In the majority of countries analyzed, the return to in-person classes did not impact regional or national COVID-19 contamination curves. The study also suggests that education professionals do not face higher contamination risk than other professions, although the risk increases when there is significant contact between adults and youth over 16 years old.

In addition to the analysis, the report also offers promising reopening practices that Brazil and others may implement, including:

  • Phased re-opening with a stable or downward curve: Adopt a phased reopening approach for different grades, and during times when contagion rates are either stable or declining.
  • Public health protocols: Follow public health sanitary measures, including: the constant sanitizing of schools, enforcing physical distancing, decreasing capacity of classrooms, having shorter classroom days, providing alternating school days for students, measuring temperatures of students and more.
  • Adoption of specific policies for at-risk groups: Consider having different policies for educators who have high-risks of health complications due to COVID-19. In some countries, educators who were determined to high risk have been allowed to continue teaching remotely or go onto paid leave.
  • Monitoring and containing isolated cases: Monitor cases for potential outbreaks and isolate students that test positive and close schools as necessary. Understand that closing is not failure, but is part of the process of returning.

In addition to the promising practices above, deeply listening to the community is integral to the successful return of in-person classes. It’s important to recognize the valid concerns that many educators, parents and learners feel. Returning to in-person learning certainly causes anxiety and fear, especially as new variants of the virus continue to spread across Brazil and many other countries. Creating a line of open communications for parents to connect directly with teachers and principals can provide a safe space to have an open dialogue, and help them feel more comfortable about allowing their children to return to school. More information on these and many more promising practices can be found in the report in English here and in Portuguese here.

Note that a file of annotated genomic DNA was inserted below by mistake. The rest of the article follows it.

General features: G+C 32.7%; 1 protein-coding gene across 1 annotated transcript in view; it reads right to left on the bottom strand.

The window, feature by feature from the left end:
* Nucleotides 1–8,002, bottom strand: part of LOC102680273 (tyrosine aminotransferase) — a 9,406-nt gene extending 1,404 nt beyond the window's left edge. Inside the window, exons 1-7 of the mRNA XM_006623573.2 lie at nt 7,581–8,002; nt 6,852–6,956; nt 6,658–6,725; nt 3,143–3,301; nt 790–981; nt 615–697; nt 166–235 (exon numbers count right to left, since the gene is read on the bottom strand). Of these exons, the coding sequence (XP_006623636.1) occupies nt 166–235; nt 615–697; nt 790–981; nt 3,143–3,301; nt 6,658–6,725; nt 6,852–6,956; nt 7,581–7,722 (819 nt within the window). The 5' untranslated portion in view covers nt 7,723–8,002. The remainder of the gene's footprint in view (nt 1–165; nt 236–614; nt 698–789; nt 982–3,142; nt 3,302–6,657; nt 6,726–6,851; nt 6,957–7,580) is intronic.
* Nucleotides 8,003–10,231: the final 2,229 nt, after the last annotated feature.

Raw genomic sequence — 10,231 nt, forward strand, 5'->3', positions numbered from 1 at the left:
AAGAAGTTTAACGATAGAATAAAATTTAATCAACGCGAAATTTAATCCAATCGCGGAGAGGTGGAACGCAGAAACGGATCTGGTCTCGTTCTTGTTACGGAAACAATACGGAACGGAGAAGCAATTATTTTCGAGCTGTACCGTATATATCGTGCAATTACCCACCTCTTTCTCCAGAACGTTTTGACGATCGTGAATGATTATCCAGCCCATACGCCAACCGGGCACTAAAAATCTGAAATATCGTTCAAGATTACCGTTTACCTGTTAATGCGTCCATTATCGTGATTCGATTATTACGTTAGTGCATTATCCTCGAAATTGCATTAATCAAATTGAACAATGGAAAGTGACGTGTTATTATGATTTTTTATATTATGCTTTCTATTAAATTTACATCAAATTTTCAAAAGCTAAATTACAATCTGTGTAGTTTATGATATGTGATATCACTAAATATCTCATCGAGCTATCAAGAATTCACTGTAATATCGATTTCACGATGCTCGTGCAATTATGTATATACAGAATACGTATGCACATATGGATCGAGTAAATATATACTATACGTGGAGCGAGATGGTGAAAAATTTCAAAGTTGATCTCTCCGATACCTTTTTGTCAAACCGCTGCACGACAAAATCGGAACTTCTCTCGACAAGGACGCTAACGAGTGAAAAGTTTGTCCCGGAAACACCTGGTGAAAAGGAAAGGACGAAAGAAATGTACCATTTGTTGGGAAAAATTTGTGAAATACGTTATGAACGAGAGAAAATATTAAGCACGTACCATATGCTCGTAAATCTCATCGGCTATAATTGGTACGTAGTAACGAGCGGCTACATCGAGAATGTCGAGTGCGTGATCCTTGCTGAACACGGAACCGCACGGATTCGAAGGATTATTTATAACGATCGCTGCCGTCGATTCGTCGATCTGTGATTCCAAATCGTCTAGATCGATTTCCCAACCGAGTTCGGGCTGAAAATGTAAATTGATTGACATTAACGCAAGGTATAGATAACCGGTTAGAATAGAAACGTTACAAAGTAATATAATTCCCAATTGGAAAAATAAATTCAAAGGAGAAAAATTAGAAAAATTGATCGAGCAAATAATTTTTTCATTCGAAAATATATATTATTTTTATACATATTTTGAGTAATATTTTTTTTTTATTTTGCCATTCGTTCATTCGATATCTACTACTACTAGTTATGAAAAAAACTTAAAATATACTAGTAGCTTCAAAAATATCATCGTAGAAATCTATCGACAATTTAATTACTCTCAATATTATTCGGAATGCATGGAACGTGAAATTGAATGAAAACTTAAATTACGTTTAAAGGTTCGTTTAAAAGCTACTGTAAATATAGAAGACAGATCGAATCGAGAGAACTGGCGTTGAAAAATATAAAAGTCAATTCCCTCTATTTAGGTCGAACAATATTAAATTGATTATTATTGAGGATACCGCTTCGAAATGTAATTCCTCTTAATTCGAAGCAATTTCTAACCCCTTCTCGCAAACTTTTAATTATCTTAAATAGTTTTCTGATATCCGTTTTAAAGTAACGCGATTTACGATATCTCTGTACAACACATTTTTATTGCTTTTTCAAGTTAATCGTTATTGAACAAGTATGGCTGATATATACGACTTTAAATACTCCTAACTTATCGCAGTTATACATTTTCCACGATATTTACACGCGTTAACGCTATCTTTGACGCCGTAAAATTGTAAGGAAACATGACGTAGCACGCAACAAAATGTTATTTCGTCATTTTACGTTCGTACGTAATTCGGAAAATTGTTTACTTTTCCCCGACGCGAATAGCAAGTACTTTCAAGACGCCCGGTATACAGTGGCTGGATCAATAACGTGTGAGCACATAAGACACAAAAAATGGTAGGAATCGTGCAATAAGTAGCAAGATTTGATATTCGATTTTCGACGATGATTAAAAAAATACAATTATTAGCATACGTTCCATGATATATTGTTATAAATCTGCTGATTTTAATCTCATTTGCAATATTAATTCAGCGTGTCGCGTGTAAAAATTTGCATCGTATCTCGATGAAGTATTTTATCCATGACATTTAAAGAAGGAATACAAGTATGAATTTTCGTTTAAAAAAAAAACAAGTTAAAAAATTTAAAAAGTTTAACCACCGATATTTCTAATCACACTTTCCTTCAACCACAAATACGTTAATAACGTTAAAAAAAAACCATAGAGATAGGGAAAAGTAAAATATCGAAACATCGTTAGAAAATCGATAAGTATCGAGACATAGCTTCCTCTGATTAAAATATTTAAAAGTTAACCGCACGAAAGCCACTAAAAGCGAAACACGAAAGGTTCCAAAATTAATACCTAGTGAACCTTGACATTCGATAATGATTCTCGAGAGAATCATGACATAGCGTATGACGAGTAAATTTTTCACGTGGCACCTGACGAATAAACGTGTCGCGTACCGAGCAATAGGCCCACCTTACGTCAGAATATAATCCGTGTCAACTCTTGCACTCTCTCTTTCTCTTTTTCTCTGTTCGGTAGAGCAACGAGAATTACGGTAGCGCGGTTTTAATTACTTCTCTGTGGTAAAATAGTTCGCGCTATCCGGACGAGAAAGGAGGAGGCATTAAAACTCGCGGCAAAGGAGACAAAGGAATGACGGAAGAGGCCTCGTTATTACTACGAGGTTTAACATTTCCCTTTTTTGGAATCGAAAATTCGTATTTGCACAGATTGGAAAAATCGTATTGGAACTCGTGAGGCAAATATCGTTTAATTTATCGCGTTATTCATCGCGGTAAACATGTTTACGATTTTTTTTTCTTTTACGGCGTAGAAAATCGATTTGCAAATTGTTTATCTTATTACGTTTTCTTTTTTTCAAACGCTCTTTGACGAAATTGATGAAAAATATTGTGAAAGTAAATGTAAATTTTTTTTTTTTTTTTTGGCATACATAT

Final Thoughts

Now a full year into the pandemic, it's time and overdue to establish clear safety guidelines and next steps for Brazil to join the global community of schools who have reopened and resumed in-person learning. The concerns of our heroic educators and families are many, especially during the country’s worst surge, but Brazil must be ready for the constant adaptation and pivots necessary for safe re-opening. If we don't face this challenge head-on and united, we will be neglecting the growing inequities and the mental and emotional toll that are widening among learners and their families. As the debates continue on whether to open or keep schools closed, data and science must be the basis of these decisions, offering an alternative to the fiery spirit of polarization that has spread throughout the Brazilian public debate.

Our partner and founder of Vozes da Educação Carolina Campos shared with us recently that if schools in Brazil were allowed to re-open back in September, when the curve was low, we would have offered a dignified semester for our children. We agree. Our children need to be back when it’s safe to do so. Safety measures must be "new normal.” We cannot afford to keep schools closed indefinitely.